Yes.

I also believe some of the the holy warrior jihadists are atracted and thrilled by the violence. It gives them the chance to kill and terrorize and control people because they can never do that in their home country.

This is something I don’t even want to understand. Total brutality. Sounds like Baathism.

A few cartoons from my favorite (conservative) cartoonist, Michael Ramirez:

http://townhall.com/political-cartoons/michaelramirez/2013/04/21/108737

http://townhall.com/political-cartoons/michaelramirez

_______________________

I will have to answer your questions regarding the fall of the towers over the weekend, when I’ll be back from my trip.

Visitor,

That’s fine. The people interviewed seemed very knowledgable and respectable. Yet, as much as they don’t believe the NIST reports, there does not seem to be any information proving explosives were used to bring down the WTC bldg #7. No one alerted authorities about hole being drilled and wiring being installed. Two things that would survive the collapse. OTOH, the NIST models do show (using sophisticated structural analysis programs, the same one I use) a “domino effect” once one of the major floor beams collapses.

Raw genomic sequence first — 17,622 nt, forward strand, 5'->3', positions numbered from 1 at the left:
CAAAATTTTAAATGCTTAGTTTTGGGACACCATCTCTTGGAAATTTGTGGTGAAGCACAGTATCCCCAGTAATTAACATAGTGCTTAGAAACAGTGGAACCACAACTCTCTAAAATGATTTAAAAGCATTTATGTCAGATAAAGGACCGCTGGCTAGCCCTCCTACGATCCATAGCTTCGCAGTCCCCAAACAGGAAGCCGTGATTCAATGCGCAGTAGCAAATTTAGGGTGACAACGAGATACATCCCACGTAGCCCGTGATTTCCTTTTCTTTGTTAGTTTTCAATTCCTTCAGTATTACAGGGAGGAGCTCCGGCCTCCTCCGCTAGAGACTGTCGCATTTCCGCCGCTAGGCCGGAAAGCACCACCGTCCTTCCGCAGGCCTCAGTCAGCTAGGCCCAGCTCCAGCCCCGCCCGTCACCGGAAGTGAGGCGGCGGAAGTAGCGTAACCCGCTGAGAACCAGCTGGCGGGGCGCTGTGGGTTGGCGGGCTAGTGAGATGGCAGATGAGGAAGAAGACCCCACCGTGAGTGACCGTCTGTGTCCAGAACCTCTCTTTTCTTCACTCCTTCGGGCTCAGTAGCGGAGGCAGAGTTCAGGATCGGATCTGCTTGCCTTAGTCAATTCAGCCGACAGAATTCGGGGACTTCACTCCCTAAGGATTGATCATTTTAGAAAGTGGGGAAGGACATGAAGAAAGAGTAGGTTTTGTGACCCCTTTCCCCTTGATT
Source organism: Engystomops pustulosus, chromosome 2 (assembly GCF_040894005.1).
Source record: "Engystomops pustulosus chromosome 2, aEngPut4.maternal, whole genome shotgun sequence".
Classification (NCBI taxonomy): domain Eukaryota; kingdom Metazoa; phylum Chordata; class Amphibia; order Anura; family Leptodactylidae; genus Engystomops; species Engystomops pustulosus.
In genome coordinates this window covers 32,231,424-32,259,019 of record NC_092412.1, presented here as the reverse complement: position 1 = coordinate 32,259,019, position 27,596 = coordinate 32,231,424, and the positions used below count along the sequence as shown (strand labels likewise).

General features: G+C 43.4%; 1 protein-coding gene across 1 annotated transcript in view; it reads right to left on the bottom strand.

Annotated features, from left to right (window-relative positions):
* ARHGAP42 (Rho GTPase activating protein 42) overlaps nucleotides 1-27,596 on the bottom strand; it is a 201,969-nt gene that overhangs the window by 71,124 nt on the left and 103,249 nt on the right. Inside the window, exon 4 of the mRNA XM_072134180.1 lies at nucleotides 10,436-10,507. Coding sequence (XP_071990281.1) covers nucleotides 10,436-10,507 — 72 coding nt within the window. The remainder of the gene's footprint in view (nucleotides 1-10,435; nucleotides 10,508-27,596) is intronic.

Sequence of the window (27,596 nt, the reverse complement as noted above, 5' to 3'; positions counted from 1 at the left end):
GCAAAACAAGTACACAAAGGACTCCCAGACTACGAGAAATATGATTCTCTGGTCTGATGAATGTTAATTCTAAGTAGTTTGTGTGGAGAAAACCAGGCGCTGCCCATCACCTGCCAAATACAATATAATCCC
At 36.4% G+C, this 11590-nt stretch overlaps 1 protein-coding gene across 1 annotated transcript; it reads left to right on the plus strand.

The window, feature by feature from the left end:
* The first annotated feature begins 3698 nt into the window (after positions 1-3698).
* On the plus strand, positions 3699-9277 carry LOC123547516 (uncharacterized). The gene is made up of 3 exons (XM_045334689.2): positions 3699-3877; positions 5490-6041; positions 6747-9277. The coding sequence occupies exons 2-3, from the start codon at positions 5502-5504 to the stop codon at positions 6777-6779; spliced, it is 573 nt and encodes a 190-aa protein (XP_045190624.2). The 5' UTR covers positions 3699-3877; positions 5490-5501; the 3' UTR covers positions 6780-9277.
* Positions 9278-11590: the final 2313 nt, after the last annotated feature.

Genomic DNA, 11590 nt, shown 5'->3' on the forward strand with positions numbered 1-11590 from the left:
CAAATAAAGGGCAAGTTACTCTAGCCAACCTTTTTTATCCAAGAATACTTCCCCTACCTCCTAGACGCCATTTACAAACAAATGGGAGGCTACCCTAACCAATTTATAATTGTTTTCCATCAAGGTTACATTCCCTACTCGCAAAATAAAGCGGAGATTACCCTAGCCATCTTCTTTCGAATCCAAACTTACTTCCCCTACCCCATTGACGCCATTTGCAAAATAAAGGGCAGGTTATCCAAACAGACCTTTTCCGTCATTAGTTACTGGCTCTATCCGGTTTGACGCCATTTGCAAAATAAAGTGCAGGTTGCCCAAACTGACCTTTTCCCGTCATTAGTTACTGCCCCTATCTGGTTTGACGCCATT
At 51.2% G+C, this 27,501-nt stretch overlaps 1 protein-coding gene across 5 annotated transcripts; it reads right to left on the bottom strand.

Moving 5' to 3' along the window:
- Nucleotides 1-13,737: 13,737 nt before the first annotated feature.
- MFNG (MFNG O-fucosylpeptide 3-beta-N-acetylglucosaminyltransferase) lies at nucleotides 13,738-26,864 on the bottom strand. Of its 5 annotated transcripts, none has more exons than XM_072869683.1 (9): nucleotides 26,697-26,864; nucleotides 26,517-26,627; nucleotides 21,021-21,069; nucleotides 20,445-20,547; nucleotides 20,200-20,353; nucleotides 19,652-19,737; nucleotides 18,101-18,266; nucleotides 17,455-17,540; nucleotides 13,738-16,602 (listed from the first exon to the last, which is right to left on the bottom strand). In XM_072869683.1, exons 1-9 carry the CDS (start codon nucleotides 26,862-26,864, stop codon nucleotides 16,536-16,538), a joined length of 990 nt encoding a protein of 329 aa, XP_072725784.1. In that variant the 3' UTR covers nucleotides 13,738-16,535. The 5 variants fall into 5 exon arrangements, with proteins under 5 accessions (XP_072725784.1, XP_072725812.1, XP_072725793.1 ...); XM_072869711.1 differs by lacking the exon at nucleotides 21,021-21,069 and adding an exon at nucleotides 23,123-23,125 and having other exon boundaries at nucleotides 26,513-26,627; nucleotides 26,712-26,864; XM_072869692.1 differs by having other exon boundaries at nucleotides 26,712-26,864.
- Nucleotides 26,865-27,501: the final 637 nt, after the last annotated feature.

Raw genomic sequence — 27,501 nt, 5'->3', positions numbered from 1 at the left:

So we can discuss this further if you’d like.

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April 23rd, 2013, 10:39 pm

 

273. zoo said:

What makes a terrorist?

http://www.thedailybeast.com/articles/2013/04/23/the-terrorist-tipping-point-what-pushed-the-tsarnaev-brothers-to-violence.html

The keys to the development of most terrorist minds are not really about their ethnicity, religion, or race.

Here are three surprising factors that contribute to creating deadly terrorists, whether they are from al Qaeda or the IRA: testosterone, narrative, and theater. Testosterone, narrative, and theater: TNT, if you will. That’s the truly critical and explosive mix inside the terrorist’s mind.

First: testosterone. Almost all of the people who carry out terrorist attacks are young men….